"The crisis facing our cultural institutions is an issue all too familiar to the Association of Professional Genealogists in Ireland (APGI).  As an organisation at the forefront of developments in Irish ancestral research, APGI has heard the rhetoric about our cultural assets while observing the deterioration of our cultural institutions. Increasingly limited access to valuable genealogical records housed in our cultural institutions only frustrates and disappoints visitors of Irish ancestry who come here specifically to research their family history.

The proposed merger of the National Archives into the National Library is indeed ill-advised, but it serves to highlight the longstanding lack of appreciation for these and other national record repositories by those who control finances.  Investment in heritage-related tourism facilities is being drastically reduced. At the same time the government is promoting The Gathering, a nationwide event for the Diaspora being held in 2013.

To its credit, the Department of Arts, Heritage and the Gaeltacht has funded two acclaimed projects in recent years.  The digitisation of the 1901 and1911 Census returns and that of various parish registers from Carlow, Cork, Dublin and Kerry has won enormous praise internationally.  This is largely because they have been made available online free of charge, a gesture much appreciated by the Irish Diaspora.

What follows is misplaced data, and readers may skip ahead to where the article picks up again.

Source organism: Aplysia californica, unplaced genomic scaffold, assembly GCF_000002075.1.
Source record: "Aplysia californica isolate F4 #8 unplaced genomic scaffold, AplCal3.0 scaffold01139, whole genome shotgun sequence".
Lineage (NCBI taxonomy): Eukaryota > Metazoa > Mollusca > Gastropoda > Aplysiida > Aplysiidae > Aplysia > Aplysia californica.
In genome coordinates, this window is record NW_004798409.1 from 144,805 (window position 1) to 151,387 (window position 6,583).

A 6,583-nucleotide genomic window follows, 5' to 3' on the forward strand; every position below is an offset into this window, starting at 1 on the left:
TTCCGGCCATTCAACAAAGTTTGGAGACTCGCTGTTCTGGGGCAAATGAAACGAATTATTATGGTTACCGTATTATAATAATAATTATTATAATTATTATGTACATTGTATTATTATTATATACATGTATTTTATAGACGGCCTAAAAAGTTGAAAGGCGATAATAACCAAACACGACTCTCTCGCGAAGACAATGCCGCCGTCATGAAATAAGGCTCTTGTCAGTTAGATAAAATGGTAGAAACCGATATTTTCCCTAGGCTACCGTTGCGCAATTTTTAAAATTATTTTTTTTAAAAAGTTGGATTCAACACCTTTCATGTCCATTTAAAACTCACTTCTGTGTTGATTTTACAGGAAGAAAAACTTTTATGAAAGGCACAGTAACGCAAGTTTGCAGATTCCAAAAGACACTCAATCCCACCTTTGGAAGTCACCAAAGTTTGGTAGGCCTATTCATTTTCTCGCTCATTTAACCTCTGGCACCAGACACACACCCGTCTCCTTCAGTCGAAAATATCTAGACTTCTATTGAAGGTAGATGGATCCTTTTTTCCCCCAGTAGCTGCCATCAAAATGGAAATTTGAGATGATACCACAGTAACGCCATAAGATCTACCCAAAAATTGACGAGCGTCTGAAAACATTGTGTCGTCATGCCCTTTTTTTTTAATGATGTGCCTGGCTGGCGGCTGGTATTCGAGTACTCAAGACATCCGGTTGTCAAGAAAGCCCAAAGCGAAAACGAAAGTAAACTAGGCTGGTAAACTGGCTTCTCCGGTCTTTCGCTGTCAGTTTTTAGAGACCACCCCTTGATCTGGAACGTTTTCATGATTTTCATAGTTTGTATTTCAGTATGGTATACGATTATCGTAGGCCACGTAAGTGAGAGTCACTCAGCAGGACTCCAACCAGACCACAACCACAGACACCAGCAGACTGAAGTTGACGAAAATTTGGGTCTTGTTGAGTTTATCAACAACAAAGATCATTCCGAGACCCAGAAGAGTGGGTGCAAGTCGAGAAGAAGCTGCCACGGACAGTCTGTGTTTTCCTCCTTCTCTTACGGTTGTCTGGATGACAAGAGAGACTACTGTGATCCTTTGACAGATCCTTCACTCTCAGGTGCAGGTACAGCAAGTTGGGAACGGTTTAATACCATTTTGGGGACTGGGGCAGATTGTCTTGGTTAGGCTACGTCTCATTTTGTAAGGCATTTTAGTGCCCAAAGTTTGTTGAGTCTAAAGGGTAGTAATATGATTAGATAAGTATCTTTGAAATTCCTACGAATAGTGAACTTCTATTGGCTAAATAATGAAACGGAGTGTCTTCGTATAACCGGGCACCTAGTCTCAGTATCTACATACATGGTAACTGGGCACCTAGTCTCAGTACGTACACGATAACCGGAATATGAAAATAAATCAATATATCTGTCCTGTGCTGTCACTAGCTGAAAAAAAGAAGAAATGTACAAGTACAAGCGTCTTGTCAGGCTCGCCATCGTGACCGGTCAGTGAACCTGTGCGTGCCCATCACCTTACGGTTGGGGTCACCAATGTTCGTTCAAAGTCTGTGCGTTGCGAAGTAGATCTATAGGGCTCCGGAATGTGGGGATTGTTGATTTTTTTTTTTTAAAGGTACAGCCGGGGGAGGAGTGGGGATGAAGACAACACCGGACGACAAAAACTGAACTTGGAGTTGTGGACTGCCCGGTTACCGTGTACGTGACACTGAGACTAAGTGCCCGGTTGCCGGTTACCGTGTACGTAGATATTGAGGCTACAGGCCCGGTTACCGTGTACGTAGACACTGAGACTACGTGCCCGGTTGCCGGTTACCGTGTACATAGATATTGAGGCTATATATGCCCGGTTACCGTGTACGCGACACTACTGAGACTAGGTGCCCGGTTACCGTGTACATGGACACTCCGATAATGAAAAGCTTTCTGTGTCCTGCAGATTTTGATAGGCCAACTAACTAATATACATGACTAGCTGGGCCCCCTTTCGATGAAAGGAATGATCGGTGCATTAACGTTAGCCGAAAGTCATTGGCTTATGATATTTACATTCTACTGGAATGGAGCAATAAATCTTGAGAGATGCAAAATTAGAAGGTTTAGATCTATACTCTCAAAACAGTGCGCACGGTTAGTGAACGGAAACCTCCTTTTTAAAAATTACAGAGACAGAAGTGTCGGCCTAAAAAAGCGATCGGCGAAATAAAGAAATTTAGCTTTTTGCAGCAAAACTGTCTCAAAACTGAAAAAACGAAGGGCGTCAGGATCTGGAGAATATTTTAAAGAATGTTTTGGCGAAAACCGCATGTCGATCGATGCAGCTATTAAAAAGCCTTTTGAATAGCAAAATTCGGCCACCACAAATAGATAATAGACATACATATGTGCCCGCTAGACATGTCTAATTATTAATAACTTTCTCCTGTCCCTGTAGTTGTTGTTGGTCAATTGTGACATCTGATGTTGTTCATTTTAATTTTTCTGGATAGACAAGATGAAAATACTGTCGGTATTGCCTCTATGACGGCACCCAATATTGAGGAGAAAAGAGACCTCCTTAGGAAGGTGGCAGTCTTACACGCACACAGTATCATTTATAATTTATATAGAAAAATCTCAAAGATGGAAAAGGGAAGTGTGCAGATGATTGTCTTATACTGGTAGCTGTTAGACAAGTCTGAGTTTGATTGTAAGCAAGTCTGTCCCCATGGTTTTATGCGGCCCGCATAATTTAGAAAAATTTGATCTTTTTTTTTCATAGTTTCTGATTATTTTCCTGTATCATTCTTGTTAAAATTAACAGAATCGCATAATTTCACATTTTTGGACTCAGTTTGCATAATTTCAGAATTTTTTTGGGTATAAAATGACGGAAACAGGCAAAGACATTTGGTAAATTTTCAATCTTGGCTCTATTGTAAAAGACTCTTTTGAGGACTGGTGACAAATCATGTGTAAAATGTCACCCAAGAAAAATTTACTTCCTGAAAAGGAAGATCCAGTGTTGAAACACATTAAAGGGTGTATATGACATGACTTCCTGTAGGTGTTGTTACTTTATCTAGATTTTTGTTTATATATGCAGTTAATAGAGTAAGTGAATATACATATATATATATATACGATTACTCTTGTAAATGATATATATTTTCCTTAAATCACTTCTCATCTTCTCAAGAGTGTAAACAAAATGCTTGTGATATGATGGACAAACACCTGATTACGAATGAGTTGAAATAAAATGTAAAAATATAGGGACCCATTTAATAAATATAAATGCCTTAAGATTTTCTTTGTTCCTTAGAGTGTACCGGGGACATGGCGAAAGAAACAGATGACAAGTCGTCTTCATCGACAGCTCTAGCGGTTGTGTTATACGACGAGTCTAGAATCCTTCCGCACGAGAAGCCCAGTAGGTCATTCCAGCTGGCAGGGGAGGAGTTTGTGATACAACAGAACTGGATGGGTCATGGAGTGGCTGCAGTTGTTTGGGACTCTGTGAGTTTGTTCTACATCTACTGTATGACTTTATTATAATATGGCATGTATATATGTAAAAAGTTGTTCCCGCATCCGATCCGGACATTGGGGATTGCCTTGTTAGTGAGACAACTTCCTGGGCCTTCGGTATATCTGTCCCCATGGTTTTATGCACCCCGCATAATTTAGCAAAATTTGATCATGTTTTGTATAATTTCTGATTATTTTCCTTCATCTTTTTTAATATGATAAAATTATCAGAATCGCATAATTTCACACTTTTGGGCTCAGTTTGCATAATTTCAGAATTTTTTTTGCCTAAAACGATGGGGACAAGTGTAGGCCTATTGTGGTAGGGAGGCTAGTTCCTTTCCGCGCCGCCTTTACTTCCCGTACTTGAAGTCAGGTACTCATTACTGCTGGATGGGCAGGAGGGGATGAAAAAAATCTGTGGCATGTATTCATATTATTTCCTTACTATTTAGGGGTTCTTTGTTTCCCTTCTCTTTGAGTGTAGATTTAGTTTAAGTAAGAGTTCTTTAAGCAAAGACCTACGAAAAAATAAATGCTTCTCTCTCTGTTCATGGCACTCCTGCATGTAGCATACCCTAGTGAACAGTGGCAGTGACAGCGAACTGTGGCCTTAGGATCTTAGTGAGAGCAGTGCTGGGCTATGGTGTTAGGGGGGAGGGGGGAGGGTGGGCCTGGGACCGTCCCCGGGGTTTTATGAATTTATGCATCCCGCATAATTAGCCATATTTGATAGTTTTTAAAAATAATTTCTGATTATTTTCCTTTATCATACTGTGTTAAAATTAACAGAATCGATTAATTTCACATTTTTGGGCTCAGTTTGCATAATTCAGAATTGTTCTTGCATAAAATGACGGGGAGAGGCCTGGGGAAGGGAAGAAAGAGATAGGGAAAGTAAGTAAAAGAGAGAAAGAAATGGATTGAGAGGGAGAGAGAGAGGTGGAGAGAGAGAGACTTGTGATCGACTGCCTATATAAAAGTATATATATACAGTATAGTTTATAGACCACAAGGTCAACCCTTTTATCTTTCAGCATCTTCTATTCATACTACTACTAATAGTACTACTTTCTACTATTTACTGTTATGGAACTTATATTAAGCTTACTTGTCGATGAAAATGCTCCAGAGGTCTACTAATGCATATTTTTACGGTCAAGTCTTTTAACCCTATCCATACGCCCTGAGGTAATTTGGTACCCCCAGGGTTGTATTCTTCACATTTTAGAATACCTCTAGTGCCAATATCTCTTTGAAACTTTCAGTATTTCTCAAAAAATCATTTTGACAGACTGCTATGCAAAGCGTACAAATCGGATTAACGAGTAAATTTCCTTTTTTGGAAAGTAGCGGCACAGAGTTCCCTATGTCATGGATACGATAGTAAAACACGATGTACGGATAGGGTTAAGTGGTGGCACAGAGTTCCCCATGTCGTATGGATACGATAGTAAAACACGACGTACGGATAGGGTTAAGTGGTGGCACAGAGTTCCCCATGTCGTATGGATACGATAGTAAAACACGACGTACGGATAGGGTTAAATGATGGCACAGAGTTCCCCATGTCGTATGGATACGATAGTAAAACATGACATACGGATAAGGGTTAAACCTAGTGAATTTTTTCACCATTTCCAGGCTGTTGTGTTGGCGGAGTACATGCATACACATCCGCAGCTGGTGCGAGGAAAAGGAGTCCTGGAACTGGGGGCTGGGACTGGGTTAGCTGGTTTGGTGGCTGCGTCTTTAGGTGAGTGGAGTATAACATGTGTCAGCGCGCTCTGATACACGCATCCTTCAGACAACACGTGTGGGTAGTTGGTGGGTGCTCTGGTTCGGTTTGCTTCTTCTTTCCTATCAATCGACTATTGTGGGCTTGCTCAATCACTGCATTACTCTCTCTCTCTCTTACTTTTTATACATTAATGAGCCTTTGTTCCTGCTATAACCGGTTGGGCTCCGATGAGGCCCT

Unfortunately, when members of the Diaspora arrive in Ireland to convert the online experience into a personal visit they find the facilities far from impressive.  They encounter queues (and even unscheduled temporary closures) at the General Register Office Research Room.  They find time restrictions on ordering documents in the National Archives.  In the National Library they find the core services so diminished that books and newspapers can be ordered only every two hours, while the self-service parish register microfilm area is unsupervised. The staff in these repositories valiantly strive to provide good service despite shortcomings in terms of funding.

Last September Jimmy Deenihan,T.D., Minister of Arts, Heritage and the Gaeltacht, held a meeting ‘to establish the current position regarding the provision of genealogical services and to discuss options for further development of these services’.  It was a very worthwhile meeting, attended by public and private sector organisations (including some from Northern Ireland)involved in the provision, use and dissemination of genealogical records.  Since then there has been no follow up.  We believe the Minister was sincere in wishing to enhance an area much lauded for its contribution to heritage-related tourism.  Evidently his colleagues in government fail to see the connection between adequately equipping our national record repositories and impressing tourists who wish to research their ancestry.